Some of the most grueling work that can be done in the gym is squatting with tempo, which is done to control how fast or slow a squat is performed. Squatting out sets of 10 is hard enough, but we can make it even more challenging by controlling the pace of the exercise. Usually, tempo exercises aim to slow down the eccentric/lowering phase of a movement. Try this sometime: load 50% of your back squat on the bar and squat it for 10 reps (not for time). You’ll probably finish the set in 30 or 40 seconds. After 3-4 minutes of rest, do another 10 back squats, but do them to a 4121 tempo (see below for number explanation). Use the clock on the wall to keep your pace honest. Even though the weight and reps are the same, you will find that the tempo set is more difficult.
The numbers (4121 above) for tempo exercises indicate how many seconds you spend doing each phase of the lift. The first number pertains to the eccentric loading phase. In a squat, this is when you are riding the weight down to the bottom. For the example above, that suggests you spend 4 seconds going down in your squat.
The second number is the time spent at end range of motion of the eccentric phase. Unless your program calls for pause squats, this is almost always a 0 or 1. For the squat set above, pause for 1 second in the bottom before standing.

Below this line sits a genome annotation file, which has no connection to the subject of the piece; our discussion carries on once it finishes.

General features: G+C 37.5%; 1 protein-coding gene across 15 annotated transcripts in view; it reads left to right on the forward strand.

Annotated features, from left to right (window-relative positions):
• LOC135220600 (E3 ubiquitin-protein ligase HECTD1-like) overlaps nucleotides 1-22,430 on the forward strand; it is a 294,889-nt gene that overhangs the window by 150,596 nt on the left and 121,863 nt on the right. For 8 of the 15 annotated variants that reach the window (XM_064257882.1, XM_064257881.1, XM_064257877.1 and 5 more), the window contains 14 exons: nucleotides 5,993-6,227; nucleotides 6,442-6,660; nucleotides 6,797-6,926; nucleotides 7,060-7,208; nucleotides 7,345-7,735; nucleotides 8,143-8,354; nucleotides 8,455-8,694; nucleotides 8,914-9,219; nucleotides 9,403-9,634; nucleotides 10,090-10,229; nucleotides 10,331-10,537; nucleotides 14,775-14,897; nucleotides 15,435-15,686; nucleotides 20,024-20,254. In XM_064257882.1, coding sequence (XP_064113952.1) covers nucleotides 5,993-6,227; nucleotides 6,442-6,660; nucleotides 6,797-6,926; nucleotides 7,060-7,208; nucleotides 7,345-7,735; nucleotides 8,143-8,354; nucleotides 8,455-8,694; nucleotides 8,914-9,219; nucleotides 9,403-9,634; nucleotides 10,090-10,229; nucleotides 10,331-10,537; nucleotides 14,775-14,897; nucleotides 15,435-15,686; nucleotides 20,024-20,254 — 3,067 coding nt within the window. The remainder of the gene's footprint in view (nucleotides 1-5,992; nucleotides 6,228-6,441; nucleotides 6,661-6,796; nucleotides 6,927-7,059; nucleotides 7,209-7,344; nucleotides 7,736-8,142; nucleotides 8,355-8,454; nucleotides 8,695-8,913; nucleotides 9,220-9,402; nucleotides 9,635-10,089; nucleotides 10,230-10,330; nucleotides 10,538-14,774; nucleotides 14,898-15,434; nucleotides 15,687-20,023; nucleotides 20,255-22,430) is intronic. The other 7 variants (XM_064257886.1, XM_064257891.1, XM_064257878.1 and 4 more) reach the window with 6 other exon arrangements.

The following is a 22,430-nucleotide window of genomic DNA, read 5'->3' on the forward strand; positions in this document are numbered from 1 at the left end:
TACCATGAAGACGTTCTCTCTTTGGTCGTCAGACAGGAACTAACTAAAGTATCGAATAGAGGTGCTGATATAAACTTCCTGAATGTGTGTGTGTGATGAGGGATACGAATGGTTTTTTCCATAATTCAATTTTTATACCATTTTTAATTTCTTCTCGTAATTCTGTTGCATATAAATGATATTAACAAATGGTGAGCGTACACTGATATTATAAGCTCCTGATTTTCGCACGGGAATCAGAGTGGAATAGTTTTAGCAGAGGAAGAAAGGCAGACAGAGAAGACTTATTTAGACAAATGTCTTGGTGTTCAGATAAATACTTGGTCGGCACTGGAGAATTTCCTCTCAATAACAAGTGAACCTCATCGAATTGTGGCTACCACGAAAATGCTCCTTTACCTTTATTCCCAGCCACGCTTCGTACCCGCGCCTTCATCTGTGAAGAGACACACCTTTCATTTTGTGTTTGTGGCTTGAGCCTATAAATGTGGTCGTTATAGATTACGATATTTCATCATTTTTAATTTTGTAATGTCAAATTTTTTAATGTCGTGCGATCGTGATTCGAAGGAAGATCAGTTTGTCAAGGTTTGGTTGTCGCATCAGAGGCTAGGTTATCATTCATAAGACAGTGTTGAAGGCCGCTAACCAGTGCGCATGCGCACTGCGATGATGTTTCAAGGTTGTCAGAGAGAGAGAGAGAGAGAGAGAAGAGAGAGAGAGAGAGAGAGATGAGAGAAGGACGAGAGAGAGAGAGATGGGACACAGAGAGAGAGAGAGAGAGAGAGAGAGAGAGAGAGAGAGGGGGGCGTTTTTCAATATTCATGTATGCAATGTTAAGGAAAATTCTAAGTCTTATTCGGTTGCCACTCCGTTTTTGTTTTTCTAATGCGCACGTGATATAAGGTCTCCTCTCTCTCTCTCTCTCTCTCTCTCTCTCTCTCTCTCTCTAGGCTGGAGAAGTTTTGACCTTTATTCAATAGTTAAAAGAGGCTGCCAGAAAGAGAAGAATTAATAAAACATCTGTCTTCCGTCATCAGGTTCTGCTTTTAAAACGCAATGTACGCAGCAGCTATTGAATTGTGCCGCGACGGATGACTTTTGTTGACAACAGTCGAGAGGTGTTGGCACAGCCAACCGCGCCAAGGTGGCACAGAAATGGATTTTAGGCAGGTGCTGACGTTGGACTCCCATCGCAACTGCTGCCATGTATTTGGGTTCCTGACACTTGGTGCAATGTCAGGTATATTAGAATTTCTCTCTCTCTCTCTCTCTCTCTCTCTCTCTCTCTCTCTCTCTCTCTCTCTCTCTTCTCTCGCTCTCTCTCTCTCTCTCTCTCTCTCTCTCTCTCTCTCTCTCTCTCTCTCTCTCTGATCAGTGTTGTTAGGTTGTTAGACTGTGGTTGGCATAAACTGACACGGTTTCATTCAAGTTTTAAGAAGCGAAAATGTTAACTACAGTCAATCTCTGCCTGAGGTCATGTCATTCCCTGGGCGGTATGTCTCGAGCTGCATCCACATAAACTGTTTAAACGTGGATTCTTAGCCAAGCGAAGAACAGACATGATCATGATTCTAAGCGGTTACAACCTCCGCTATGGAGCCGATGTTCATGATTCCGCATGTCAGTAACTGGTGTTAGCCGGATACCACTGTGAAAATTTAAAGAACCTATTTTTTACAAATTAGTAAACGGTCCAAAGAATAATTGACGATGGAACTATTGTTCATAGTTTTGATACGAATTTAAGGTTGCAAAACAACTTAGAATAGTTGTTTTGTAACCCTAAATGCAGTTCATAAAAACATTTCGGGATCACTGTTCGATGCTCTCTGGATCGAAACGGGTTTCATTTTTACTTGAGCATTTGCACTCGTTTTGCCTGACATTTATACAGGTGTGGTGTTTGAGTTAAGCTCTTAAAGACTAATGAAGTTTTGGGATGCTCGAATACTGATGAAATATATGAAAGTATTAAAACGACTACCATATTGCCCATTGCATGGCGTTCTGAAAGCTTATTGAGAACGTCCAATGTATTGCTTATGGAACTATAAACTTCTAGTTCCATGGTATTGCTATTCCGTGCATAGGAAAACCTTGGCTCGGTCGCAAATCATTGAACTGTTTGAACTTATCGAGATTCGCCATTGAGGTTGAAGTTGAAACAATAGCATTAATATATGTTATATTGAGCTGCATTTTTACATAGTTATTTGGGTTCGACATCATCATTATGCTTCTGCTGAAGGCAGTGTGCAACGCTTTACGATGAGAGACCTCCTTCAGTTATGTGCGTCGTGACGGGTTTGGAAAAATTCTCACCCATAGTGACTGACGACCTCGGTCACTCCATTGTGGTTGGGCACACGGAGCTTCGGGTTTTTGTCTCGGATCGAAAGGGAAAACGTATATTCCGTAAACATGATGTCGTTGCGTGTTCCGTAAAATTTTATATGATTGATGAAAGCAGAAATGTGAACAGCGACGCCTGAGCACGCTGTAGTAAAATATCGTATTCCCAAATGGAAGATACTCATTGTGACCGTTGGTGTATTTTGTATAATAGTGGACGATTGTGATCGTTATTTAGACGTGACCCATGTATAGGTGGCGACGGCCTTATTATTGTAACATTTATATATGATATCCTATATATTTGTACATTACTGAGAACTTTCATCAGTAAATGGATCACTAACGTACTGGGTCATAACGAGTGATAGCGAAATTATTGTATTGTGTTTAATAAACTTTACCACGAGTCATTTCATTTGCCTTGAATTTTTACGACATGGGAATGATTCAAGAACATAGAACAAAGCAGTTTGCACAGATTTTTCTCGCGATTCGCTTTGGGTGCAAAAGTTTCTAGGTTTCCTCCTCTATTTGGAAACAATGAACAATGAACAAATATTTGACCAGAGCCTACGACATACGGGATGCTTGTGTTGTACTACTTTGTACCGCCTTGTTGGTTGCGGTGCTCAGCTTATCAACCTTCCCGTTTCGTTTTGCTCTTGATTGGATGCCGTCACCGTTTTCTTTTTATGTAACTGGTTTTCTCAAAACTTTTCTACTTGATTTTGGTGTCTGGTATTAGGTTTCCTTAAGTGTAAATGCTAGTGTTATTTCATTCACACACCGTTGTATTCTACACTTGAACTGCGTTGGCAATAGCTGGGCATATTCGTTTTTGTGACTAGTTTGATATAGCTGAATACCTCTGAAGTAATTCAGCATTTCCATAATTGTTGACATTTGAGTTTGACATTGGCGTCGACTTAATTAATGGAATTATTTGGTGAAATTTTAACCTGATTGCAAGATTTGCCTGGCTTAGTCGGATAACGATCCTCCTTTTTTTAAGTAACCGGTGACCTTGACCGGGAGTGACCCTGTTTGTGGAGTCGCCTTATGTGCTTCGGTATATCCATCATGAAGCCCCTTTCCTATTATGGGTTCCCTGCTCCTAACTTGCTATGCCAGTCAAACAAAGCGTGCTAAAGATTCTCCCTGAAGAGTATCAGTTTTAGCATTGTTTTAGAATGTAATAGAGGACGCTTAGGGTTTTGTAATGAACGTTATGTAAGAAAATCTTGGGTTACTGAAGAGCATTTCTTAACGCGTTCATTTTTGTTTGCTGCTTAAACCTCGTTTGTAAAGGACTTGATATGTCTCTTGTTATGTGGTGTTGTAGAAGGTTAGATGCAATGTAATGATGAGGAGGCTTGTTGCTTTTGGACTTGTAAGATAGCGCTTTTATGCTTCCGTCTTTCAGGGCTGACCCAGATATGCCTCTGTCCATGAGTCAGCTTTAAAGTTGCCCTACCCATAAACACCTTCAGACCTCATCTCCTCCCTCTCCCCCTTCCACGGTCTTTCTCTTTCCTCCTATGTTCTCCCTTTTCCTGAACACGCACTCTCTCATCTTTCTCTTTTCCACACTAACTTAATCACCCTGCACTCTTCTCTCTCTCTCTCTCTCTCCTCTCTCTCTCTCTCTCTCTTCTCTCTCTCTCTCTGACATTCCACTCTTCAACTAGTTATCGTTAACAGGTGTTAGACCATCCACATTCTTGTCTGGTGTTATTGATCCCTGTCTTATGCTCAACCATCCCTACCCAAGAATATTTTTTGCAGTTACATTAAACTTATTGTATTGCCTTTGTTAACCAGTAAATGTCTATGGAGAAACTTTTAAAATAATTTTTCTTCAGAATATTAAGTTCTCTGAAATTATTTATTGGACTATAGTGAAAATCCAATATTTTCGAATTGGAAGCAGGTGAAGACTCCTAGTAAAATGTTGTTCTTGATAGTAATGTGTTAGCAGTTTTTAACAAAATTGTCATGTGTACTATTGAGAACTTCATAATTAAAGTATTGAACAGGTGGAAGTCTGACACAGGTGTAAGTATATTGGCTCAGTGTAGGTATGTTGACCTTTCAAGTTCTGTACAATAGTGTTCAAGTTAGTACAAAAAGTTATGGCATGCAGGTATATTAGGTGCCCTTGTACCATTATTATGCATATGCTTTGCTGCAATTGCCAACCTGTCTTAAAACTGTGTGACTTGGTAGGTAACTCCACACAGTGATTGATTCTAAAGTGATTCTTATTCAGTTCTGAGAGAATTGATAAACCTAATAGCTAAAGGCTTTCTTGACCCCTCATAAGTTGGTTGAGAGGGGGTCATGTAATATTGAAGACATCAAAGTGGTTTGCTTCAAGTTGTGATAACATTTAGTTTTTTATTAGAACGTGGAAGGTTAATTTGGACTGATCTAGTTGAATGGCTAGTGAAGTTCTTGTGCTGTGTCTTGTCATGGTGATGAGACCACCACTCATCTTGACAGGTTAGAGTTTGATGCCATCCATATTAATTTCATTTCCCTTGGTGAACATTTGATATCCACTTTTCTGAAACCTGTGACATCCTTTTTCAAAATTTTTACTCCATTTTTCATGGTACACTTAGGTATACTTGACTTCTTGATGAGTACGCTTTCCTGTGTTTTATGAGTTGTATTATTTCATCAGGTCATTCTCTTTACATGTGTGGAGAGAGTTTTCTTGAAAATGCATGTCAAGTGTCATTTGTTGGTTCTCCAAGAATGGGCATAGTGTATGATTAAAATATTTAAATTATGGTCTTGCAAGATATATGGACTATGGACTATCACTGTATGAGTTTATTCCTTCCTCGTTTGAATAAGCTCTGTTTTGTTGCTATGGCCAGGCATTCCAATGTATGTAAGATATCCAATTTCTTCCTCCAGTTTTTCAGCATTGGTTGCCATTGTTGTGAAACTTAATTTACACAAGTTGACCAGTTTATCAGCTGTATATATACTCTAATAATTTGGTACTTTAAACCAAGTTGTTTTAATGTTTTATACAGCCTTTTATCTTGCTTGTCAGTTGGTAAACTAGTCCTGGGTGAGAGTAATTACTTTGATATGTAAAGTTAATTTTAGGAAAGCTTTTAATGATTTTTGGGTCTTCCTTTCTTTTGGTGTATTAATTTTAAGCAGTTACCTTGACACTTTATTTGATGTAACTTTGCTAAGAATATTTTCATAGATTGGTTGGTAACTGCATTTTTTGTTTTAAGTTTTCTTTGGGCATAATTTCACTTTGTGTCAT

The third number is the concentric phase of the lift. Examples include, standing up in a Squat, pulling from the floor in a Clean, or pushing off the chest in a Bench Press. Most of the time, this number will be an X (explode) unless the intent of the movement is purely for hypertrophy work like in the example above.
The last number indicates the time spent at end range of contraction. Usually, this too is a 1 or 0 to mitigate resting time during the set.
Next week, I’ll get into a few of the reasons behind using tempo work, and how you could benefit from this type of training. For now, understand that slowing an accessory exercise down almost always yields better results.